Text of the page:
Quite a few of us were lucky to get out at that particular time. A lot of people owe their lives to Judy. She was pushing pieces of wood towards people who couldn’t swim.
Eventually the survivors swam towards a Japanese tanker and climbed up the nets on its side. Judy too was hauled aboard, but the Japanese guards were not happy to see the dog, who they knew should never have been on board the ship. They declared they would have her killed as soon as they reached land.
However, as the execution was due to take place, the former commander of the prisoner of war camp they have travelled from in Medan intervened. He had taken a liking to Judy and to ensure her safety, ordered she be listed as an official Prisoner of War – making her protected from execution and eligible for rations.
Judy was reunited with Frank and remained with him throughout the war, surviving several camp moves as well as gunshot wounds, alligator bites and attacks from wild dogs before the Japanese surrender in August 1945.
Once back home in Britain, Judy was met with national adoration. She was presented with the PDSA Dickin Medal – known as the animals’ Victoria Cross – which is the highest honour an animal can receive. It recognises the bravery and devotion shown by animals serving in time of military conflict.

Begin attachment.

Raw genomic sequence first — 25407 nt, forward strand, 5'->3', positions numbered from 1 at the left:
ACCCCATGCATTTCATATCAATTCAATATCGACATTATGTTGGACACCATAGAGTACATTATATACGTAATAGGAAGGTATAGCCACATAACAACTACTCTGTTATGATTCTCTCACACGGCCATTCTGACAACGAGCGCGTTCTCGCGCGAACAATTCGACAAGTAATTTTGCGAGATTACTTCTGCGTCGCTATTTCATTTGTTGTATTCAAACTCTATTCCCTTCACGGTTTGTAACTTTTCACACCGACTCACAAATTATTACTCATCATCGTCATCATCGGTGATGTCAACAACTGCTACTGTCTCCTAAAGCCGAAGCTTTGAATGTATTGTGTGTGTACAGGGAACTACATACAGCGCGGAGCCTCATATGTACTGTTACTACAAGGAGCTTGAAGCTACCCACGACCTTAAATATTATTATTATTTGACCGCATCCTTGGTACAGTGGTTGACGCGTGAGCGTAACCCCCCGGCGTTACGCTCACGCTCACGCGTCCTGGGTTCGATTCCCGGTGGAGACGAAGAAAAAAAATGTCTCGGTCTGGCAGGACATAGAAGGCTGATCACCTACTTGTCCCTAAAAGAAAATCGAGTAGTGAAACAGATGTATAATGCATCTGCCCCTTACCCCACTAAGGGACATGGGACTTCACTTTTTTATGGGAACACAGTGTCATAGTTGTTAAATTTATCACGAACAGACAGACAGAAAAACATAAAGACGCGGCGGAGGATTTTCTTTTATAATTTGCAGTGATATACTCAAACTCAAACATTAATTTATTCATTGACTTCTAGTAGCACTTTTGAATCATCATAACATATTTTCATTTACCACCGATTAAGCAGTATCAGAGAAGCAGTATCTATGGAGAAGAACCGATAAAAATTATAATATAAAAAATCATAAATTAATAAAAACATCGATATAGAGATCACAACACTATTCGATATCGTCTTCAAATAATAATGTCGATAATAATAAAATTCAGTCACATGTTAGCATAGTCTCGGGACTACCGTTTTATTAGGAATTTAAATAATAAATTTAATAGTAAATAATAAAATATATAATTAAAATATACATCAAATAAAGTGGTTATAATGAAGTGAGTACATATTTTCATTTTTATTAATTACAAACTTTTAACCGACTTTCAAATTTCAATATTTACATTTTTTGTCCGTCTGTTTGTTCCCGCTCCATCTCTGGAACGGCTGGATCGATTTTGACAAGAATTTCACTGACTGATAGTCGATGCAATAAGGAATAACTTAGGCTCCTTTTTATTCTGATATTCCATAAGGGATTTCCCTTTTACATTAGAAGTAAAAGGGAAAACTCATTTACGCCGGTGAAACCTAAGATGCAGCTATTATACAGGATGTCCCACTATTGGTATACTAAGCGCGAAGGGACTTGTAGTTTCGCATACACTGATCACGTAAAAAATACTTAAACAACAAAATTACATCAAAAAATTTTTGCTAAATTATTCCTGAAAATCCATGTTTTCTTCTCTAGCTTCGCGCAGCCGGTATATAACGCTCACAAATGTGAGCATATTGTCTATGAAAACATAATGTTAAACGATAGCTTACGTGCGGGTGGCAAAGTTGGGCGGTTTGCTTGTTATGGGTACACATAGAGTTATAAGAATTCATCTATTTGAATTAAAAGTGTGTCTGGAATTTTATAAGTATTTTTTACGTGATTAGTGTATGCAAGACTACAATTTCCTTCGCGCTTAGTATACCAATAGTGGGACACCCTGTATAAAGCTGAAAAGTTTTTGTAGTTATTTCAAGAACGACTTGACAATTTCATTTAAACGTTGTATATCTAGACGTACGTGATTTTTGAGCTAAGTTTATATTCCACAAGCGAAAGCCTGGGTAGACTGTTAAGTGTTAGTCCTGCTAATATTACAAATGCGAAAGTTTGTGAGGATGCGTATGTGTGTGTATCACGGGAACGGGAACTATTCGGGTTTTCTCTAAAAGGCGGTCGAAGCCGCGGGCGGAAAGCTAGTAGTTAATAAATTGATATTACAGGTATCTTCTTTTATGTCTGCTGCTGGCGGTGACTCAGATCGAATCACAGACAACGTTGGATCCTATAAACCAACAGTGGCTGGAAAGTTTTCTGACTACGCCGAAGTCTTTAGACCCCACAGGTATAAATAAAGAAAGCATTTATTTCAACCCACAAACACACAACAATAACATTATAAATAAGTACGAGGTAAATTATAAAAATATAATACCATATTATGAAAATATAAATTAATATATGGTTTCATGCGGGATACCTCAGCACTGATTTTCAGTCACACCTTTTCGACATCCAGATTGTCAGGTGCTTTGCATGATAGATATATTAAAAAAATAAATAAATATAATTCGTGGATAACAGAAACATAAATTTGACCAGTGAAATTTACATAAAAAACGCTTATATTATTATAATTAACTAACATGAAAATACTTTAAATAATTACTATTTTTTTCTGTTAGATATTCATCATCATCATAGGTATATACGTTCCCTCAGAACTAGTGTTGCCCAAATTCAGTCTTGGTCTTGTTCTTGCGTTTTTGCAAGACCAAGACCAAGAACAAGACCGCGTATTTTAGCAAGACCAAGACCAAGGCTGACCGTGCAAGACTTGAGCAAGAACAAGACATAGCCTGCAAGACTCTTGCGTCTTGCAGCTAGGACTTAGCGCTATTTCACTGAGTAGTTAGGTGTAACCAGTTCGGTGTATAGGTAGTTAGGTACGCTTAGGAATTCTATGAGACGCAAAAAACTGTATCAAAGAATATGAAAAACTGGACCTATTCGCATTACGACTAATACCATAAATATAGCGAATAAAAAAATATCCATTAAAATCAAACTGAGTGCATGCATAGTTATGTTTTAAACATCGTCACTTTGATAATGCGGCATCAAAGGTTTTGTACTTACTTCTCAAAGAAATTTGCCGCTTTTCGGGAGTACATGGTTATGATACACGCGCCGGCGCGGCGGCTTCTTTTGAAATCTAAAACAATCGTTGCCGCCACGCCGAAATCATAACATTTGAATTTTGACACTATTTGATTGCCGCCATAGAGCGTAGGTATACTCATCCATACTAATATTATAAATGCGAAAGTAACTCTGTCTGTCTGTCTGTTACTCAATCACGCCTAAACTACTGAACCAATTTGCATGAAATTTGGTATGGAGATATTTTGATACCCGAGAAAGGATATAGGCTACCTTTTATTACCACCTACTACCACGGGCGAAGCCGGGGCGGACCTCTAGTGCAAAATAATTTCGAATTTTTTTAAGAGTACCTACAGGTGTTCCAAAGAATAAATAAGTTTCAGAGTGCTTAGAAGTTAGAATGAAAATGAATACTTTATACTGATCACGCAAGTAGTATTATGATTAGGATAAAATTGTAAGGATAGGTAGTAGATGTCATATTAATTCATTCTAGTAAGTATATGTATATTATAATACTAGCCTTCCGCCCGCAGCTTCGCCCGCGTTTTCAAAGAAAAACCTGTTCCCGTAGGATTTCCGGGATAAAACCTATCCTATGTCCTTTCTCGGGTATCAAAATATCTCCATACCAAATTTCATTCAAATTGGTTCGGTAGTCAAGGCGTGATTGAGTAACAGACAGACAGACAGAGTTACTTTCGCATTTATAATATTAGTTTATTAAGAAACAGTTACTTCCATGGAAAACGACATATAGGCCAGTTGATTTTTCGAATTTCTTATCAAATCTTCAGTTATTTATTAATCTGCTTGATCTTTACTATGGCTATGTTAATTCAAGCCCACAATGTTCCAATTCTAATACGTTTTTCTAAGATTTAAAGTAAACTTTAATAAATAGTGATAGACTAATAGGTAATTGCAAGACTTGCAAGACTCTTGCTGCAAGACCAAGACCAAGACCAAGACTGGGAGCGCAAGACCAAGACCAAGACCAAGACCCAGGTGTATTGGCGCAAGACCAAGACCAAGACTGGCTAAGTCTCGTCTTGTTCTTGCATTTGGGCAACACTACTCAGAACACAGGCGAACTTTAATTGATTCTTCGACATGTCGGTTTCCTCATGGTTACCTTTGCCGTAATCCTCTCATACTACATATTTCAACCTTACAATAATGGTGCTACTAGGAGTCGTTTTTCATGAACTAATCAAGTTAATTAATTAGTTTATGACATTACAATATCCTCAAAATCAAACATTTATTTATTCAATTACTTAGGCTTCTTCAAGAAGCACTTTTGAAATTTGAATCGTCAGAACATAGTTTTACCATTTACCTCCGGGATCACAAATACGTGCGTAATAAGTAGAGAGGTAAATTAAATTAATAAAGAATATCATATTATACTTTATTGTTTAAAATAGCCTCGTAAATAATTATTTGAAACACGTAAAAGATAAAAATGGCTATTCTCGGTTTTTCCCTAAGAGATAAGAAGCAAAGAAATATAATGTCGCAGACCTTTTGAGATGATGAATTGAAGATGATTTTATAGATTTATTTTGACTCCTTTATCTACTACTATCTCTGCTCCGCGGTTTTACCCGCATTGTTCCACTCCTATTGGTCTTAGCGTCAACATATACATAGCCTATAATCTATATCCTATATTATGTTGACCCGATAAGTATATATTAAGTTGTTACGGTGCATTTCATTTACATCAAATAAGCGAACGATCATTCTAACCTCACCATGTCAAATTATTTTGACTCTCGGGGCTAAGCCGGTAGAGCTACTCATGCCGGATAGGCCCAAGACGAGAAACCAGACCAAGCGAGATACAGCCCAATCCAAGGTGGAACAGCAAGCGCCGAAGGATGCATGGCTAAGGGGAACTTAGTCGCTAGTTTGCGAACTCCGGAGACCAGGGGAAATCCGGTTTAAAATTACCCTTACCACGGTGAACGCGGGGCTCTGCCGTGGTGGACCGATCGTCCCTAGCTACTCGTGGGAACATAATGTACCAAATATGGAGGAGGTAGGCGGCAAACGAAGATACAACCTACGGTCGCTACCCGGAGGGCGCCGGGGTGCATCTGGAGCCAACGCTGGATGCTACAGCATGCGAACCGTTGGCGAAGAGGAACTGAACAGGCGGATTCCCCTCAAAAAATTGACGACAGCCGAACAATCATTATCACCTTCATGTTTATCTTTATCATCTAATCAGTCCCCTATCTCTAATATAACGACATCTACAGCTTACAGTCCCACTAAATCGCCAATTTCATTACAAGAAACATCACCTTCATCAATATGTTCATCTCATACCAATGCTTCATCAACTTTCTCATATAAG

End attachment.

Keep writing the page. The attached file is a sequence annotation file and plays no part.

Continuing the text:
She received a citation that would make any human soldier, sailor or airman proud. It read: “For magnificent courage and endurance in Japanese prison camps, which helped maintain morale among fellow prisoners and also saving many lives through intelligence and watchfulness.”
Judy remained with Frank and died on 17 February 1960. She was buried in Tanzania, where Frank was working at the time. As a last tribute to his companion, Frank built a monument at the grave and attached a large metal plaque, which records the history of Judy’s life and all her daring feats.
VJ Day 70
Her Majesty The Queen and members of The Royal Family will attend a series of events on Saturday 15 August 2015 in London to commemorate the 70th anniversary of VJ Day.